The role of startups in advancing gender-inclusive workplaces

Dr. Charlotte Karam is an Associate Professor at the Olayan School of Business, and the Founding Director of CIBL for Women. She served as the Associate Dean of Programs and Chair of the Management, Marketing and Entrepreneurship Track. In her role as Founding Director, Dr. Karam oversees all programs at CIBL for Women and has managed to secure $8 million in research funding from various sources.

Ceem Haidar is the Founder of -ment, a strategic communication consultancy, which is specialized in four main areas: communication, content, design and development. She works as the Communication Consultant at CIBL for Women at the Olayan School of Business, American University of Beirut.

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The business world has transformed rapidly over the past year, with remote work becoming the norm. The COVID-19 pandemic has resulted in many challenges that business leaders were forced to address in record time. The perceived winners are startups and scaleups, which have proven to be more agile and more innovative, when compared to larger organizations. However, one core issue which businesses operating in the Arab MENA region have not managed to properly address to date, is inclusive workplace strategies.

Women in the region continue to suffer these consequences and have dropped out of the formal economy in record numbers, with dangerous gendered patterns of discrimination emerging. Millions of women across the region have been put in a position to decide between maintaining a career and becoming the primary caregiver at home. This shift has impacted their financial independence, vulnerability to gender-based violence and created an even bigger divide in the workplace.

What can startups and scaleups do to become more inclusive?

Entrepreneurs are mainly focused on product or service innovation and gaining traction. However, a long-term vision, specifically when it comes to recruiting, retaining and promoting women, should be on leaders’ agendas from the beginning. Not having women on the team may dampen growth prospects and negatively impact the business and bottom line.

Gender diversity and inclusion should be on the top of every corporate agenda. From the get-go, having more inclusive workplace strategies, providing solid career trajectories, as well as having women represented in leadership positions will lead to attracting top talent, regardless of their gender. Diverse work environments will result in a richer pool of ideas, more innovation and stronger business acumen.

For example, the tech and STEM sectors that have long been homogenous and predominantly male. However, across the Arab MENA region, according to the KIP Index and Lived Experience Index by the Center for Inclusive Business and Leadership (CIBL) for Women, women are eager to work, especially in their field of expertise. More women are graduating from universities but they are not finding jobs in their fields.


So how can startups and scaleups become more inclusive?

To bring about systemic change to regional workplaces, actions need to be taken starting today. Here are recommendations for startups and scaleups, to become more inclusive:

• Include the company’s internal commitment to diversity as part of the mission

Diversity and inclusion in startups and scaleups should be part of the company’s mission, which can be translated into tangible policies to avoid biases and discrimination in recruitment, retention, and promotion policies. Performance evaluation is often rigged in the favor of men, but startups can set an example by adopting more gender-inclusive working packages and evaluation schemes.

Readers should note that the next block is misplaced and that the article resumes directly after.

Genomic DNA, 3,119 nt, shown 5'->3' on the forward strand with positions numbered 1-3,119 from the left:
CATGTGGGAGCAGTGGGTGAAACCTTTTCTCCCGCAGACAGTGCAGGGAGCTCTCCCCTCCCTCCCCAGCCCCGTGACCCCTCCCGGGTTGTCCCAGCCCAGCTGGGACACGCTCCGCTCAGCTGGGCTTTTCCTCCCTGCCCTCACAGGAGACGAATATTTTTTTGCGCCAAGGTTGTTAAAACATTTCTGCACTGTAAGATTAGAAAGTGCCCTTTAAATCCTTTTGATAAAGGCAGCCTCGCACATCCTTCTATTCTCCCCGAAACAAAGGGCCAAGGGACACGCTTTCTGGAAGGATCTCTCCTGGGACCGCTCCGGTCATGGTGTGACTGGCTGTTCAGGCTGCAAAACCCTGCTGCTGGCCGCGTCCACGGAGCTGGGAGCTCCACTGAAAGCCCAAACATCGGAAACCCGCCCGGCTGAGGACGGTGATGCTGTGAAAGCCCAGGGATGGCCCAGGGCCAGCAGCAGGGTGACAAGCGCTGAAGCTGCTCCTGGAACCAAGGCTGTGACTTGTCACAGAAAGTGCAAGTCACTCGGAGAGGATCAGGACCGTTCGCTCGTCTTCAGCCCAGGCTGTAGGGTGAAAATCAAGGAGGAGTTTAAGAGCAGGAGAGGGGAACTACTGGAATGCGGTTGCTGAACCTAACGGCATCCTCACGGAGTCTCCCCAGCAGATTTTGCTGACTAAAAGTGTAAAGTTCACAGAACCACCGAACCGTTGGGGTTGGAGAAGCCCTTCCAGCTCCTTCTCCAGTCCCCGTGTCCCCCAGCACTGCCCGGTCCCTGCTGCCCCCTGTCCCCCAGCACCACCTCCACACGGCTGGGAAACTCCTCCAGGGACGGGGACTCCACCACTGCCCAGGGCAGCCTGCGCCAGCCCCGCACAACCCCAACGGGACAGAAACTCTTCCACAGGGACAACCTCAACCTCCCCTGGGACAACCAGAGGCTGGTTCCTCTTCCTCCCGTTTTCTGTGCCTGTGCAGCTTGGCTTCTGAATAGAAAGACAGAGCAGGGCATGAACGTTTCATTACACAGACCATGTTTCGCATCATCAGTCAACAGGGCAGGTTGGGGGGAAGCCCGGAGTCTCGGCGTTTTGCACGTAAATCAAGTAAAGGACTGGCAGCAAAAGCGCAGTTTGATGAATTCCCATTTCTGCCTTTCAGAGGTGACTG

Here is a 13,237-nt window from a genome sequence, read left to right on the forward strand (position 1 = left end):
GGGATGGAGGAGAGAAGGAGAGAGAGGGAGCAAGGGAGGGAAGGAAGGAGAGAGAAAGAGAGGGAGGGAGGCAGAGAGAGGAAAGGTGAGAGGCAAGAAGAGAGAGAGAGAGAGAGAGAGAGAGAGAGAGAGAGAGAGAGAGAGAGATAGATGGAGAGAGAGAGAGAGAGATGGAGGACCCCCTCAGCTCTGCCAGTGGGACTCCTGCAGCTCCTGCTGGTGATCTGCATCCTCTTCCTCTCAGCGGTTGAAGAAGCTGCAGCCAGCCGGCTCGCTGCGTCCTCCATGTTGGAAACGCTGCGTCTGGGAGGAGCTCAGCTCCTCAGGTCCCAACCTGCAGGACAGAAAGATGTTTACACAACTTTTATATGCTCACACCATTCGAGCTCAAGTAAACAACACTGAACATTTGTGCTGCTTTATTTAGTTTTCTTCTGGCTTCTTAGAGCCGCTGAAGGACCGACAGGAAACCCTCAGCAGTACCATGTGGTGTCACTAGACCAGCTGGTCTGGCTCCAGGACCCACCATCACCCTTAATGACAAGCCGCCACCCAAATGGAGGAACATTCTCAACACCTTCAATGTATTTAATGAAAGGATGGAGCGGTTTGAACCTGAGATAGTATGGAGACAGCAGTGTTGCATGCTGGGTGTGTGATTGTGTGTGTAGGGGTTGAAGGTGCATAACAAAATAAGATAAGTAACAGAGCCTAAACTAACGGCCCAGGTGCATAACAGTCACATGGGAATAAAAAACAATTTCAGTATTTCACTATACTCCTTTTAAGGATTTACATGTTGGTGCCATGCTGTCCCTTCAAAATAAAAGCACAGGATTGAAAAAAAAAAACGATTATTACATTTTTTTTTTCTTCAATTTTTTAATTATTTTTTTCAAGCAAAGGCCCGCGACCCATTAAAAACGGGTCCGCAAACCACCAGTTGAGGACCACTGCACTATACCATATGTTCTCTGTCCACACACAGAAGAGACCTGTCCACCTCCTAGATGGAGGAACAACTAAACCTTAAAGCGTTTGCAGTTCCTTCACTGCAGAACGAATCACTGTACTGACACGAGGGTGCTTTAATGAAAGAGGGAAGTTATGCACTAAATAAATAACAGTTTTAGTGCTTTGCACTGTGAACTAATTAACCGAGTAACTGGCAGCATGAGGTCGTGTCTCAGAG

• Reporting should come from within

Startups report back to investors on all types of figures and numbers. However, internal reporting mechanisms that recognize bias, discrimination and workplace violence are relatively absent in the entrepreneurial world. Startups are advised to build internal reporting mechanisms that include structures to report discrimination and revise all corporate literature to remove gender-bias terminology.

• Mentorship for all, especially women from different background

Networking is a main focus area of startups and scaleups, the same goes for mentoring opportunities –typically reserved for the leadership team. However, mentoring programs and networking opportunities should be more comprehensive and developed as part of corporate strategies. Women also benefit from female role models in the industry, so startups can invite trailblazers to speak to women and recruit young female talent from universities across the region.

• Collaborate with peers and experts

The startup and entrepreneurship ecosystem across the Arab MENA region is thriving. Yet, women in the workplace are not. Create a network of startups and entrepreneurs (either based on geographic location or sector) where transparent discussions can potentially lead to campaigns to promote gender-inclusive workplaces.

The sooner startups and the entrepreneurs that manage them bring the topic of gender diversity and inclusion in the workplace to the table, the sooner systemic change will be seen across the region. After all, startups are seen as innovators, and can influence larger organizations with their practices and policies. This regional movement can create a ripple effect, benefiting all sectors and stakeholders, to build more inclusive and balanced workplaces. Greater inclusion is associated with growth (if that’s what drives you), with sustainable development goals (if that’s what you care for), and with improving the wellbeing of women (if that’s what you want) – we hope you will want to achieve all three, and we know that you can.

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